Happtique, an appstore for mobile medical devices has drafted an
App Certification Program.
This not a program or a process but a list of functional and non functional
requirements that mobile health apps should respect to be certified - according
to Happtique. It' a bit like the requirements of Apple to be authorized to
place an app in the Apple Store. Happtique publishes your app on its store if
you are compliant with its certification program.
There is a lot of work behind this document, and a lot of knowledge. However I
don't think this is enough to make a certification program. This document
focuses on the results, whereas all software development standards focus on the
processes. FDA focuses also on the processes when its auditors verify
compliance to 21.CFR.
In the scale of precedence of documents, I would put it here:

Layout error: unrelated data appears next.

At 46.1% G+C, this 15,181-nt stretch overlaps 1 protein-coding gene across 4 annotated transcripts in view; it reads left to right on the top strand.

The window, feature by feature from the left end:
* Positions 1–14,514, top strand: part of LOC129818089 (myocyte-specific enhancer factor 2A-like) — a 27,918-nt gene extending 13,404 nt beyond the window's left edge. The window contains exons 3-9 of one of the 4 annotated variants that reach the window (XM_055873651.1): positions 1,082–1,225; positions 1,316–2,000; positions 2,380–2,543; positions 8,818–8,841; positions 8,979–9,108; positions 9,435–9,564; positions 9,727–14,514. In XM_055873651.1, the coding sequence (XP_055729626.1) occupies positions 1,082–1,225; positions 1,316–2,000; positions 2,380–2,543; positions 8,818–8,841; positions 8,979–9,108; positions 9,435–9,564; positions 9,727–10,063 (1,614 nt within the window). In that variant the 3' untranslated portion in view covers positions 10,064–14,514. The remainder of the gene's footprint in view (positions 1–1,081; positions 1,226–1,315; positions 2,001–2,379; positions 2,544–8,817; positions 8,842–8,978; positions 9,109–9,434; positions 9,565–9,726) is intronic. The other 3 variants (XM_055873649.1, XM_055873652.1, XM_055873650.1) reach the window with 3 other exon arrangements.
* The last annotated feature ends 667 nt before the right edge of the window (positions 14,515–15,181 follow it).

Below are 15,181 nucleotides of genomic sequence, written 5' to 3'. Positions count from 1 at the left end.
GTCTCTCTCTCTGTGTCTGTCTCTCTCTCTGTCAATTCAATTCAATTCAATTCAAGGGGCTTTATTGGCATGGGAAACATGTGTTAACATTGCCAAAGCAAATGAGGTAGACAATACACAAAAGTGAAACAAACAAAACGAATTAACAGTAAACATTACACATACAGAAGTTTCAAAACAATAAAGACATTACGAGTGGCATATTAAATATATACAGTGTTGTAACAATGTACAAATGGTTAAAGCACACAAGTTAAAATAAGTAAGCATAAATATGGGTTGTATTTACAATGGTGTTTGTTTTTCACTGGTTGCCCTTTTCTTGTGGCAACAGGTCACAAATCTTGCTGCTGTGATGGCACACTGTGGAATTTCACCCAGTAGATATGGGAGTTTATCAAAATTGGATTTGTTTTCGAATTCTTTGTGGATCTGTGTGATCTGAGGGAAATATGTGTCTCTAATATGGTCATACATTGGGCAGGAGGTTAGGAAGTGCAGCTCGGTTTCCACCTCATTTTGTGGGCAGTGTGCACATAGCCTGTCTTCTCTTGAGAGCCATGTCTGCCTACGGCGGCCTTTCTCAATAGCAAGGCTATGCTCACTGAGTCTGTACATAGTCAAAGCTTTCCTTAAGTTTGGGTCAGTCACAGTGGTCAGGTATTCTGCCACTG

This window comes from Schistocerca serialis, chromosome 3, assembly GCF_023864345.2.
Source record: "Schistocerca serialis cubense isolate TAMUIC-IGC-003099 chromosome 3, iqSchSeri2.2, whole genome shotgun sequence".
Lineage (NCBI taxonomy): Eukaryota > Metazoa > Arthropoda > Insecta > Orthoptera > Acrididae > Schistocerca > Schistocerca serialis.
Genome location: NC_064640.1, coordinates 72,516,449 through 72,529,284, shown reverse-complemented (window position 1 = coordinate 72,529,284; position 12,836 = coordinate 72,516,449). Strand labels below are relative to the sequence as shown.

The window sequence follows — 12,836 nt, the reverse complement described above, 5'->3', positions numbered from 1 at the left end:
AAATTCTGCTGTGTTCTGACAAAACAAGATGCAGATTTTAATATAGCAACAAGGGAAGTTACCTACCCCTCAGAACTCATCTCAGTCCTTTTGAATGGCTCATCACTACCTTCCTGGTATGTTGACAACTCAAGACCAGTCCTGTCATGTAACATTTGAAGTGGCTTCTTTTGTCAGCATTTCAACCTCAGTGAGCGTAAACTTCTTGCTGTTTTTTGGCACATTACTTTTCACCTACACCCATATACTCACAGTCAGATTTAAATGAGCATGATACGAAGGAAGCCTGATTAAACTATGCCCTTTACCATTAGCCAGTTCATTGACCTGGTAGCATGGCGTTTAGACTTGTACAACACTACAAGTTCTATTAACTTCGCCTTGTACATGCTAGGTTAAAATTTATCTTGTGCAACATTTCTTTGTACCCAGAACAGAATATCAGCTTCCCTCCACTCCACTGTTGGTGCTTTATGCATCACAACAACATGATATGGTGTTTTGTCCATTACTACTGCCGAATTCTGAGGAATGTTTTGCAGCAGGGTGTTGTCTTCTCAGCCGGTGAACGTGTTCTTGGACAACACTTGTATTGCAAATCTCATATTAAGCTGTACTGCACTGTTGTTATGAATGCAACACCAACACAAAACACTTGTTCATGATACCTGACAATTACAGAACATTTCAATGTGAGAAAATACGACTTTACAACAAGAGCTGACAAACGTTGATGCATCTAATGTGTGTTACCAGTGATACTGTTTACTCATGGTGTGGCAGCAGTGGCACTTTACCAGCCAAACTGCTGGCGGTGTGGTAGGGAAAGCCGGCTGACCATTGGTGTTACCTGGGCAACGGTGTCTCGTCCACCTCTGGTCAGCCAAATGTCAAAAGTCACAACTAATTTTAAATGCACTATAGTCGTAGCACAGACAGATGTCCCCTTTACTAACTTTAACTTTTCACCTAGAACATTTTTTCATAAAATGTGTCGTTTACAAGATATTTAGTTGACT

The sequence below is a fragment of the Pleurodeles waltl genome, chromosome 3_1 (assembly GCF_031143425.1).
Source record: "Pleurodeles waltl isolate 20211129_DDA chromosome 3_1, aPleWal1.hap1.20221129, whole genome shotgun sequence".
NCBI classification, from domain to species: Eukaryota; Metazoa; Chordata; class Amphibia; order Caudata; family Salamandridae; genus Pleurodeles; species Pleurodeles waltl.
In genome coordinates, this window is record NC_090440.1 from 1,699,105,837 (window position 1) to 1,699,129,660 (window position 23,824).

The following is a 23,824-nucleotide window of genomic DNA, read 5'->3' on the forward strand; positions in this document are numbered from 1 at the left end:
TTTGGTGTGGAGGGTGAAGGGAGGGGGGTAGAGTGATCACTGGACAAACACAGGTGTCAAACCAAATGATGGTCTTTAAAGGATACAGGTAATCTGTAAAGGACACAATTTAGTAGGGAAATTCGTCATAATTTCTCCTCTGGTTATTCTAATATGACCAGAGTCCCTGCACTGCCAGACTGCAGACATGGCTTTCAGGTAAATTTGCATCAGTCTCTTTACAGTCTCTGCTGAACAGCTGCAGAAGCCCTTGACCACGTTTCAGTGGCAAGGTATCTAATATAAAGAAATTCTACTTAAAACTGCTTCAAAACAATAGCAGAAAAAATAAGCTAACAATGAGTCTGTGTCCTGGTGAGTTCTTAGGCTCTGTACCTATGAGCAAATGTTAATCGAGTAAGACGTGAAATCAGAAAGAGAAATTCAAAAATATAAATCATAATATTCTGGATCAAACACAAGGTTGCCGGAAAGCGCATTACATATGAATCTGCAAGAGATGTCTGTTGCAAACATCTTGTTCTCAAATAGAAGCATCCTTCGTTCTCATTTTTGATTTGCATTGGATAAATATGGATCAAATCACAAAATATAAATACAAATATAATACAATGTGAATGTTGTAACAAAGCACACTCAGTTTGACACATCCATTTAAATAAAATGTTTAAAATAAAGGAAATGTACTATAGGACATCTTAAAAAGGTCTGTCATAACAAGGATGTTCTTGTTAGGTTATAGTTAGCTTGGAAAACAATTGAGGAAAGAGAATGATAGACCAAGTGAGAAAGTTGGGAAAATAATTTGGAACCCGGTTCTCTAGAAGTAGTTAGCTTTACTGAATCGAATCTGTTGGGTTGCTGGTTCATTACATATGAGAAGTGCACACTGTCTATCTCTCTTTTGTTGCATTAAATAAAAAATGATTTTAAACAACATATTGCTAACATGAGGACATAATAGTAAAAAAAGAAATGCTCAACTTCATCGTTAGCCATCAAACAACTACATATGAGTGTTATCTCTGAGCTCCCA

- Legal (choose your country): 21.CFR, 92/42 EEC (essential requirements),
CMDCAS, ANVISA, KFDA...
- Medical devices general standards ISO 13485 and ISO 14971
- Software development standards: IEC 62304, IEC 60601-1, and the like
- Guidances: GPSV, IEC/TR 80002-1, ISO/TS 14969
- Generic functional and non functional requirements: Happtique App
It's obvious that Happtique wants to make some noise with its certification
program (and it has reached his goal, you're reading this post). But I have to
recognize that this document contains a big source of information for software
requirements. The content of this certification program is a perfect source of
ideas to write a software requirements specification (SRS).
The world of mHealth is moving fast. In the same kind of article, I have found
Barbarians at the Medtech Gates, this article is a good summary of
antagonist forces at stake. On the one hand, the regulators and their, so
called, ante-Flood rules. On the other hand, the software industry with its new
world of mHealth. Guess who's going to have the last word? If, like me, you
don't have the answer, continue to apply the standards and regulations...